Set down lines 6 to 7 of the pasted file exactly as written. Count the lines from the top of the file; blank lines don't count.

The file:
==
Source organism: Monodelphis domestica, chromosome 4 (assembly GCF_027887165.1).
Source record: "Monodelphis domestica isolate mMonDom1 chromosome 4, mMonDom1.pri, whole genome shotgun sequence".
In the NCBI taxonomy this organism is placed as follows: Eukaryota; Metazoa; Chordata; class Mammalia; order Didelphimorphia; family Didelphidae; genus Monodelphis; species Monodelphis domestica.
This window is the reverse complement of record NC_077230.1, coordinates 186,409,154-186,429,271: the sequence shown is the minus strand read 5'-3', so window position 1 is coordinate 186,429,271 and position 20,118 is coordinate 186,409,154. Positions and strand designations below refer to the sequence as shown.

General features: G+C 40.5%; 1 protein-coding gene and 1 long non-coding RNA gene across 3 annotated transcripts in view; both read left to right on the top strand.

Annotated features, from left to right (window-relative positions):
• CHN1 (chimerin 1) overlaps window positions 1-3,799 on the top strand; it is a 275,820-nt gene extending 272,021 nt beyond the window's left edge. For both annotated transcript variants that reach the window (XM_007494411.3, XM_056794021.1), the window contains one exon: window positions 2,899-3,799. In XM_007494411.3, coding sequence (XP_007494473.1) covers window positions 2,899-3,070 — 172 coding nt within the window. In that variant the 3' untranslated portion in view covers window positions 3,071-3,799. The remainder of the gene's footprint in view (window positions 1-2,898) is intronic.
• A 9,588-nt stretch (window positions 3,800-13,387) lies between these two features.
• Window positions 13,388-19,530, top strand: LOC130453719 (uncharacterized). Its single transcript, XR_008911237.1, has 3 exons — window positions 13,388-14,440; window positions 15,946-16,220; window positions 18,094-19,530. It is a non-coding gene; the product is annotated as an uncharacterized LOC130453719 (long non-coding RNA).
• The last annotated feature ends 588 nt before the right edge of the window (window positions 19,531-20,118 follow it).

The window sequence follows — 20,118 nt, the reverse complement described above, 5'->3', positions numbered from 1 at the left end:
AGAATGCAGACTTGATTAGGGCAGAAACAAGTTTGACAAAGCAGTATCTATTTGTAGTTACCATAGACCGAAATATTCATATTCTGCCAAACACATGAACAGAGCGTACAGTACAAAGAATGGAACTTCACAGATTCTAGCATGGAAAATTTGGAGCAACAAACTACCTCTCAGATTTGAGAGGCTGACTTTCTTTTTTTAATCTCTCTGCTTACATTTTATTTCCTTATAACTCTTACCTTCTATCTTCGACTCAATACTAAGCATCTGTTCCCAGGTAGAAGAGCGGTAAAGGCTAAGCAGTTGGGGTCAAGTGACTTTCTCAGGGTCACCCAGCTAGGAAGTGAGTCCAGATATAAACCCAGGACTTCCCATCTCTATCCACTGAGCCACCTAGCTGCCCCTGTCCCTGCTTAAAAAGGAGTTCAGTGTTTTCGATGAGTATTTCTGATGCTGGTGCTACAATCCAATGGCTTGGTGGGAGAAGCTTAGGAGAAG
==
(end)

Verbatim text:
Annotated features, from left to right (window-relative positions):
• CHN1 (chimerin 1) overlaps window positions 1-3,799 on the top strand; it is a 275,820-nt gene extending 272,021 nt beyond the window's left edge. For both annotated transcript variants that reach the window (XM_007494411.3, XM_056794021.1), the window contains one exon: window positions 2,899-3,799. In XM_007494411.3, coding sequence (XP_007494473.1) covers window positions 2,899-3,070 — 172 coding nt within the window. In that variant the 3' untranslated portion in view covers window positions 3,071-3,799. The remainder of the gene's footprint in view (window positions 1-2,898) is intronic.